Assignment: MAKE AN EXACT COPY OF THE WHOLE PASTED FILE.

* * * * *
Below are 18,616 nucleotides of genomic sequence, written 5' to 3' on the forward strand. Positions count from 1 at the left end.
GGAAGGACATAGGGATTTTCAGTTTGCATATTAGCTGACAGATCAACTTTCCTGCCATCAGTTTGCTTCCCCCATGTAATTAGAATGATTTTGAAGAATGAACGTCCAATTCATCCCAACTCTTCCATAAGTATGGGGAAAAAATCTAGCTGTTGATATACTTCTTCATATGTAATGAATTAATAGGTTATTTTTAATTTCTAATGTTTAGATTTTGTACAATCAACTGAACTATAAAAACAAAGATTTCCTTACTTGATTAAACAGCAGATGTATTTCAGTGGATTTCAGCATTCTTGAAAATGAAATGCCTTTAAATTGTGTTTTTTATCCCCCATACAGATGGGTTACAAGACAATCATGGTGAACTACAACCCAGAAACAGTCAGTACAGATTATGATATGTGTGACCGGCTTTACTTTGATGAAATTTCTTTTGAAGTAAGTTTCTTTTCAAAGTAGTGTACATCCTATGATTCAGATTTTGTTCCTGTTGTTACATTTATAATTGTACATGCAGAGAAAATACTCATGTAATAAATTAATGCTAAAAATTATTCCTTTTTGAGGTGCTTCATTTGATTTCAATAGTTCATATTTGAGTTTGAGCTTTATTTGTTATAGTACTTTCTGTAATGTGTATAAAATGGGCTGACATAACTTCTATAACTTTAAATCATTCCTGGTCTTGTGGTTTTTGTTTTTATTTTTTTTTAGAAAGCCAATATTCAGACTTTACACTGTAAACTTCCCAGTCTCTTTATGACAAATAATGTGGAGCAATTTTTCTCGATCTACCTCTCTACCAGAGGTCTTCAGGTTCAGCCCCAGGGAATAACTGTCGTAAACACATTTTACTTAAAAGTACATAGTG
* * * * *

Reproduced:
Below are 18,616 nucleotides of genomic sequence, written 5' to 3' on the forward strand. Positions count from 1 at the left end.
GGAAGGACATAGGGATTTTCAGTTTGCATATTAGCTGACAGATCAACTTTCCTGCCATCAGTTTGCTTCCCCCATGTAATTAGAATGATTTTGAAGAATGAACGTCCAATTCATCCCAACTCTTCCATAAGTATGGGGAAAAAATCTAGCTGTTGATATACTTCTTCATATGTAATGAATTAATAGGTTATTTTTAATTTCTAATGTTTAGATTTTGTACAATCAACTGAACTATAAAAACAAAGATTTCCTTACTTGATTAAACAGCAGATGTATTTCAGTGGATTTCAGCATTCTTGAAAATGAAATGCCTTTAAATTGTGTTTTTTATCCCCCATACAGATGGGTTACAAGACAATCATGGTGAACTACAACCCAGAAACAGTCAGTACAGATTATGATATGTGTGACCGGCTTTACTTTGATGAAATTTCTTTTGAAGTAAGTTTCTTTTCAAAGTAGTGTACATCCTATGATTCAGATTTTGTTCCTGTTGTTACATTTATAATTGTACATGCAGAGAAAATACTCATGTAATAAATTAATGCTAAAAATTATTCCTTTTTGAGGTGCTTCATTTGATTTCAATAGTTCATATTTGAGTTTGAGCTTTATTTGTTATAGTACTTTCTGTAATGTGTATAAAATGGGCTGACATAACTTCTATAACTTTAAATCATTCCTGGTCTTGTGGTTTTTGTTTTTATTTTTTTTTAGAAAGCCAATATTCAGACTTTACACTGTAAACTTCCCAGTCTCTTTATGACAAATAATGTGGAGCAATTTTTCTCGATCTACCTCTCTACCAGAGGTCTTCAGGTTCAGCCCCAGGGAATAACTGTCGTAAACACATTTTACTTAAAAGTACATAGTG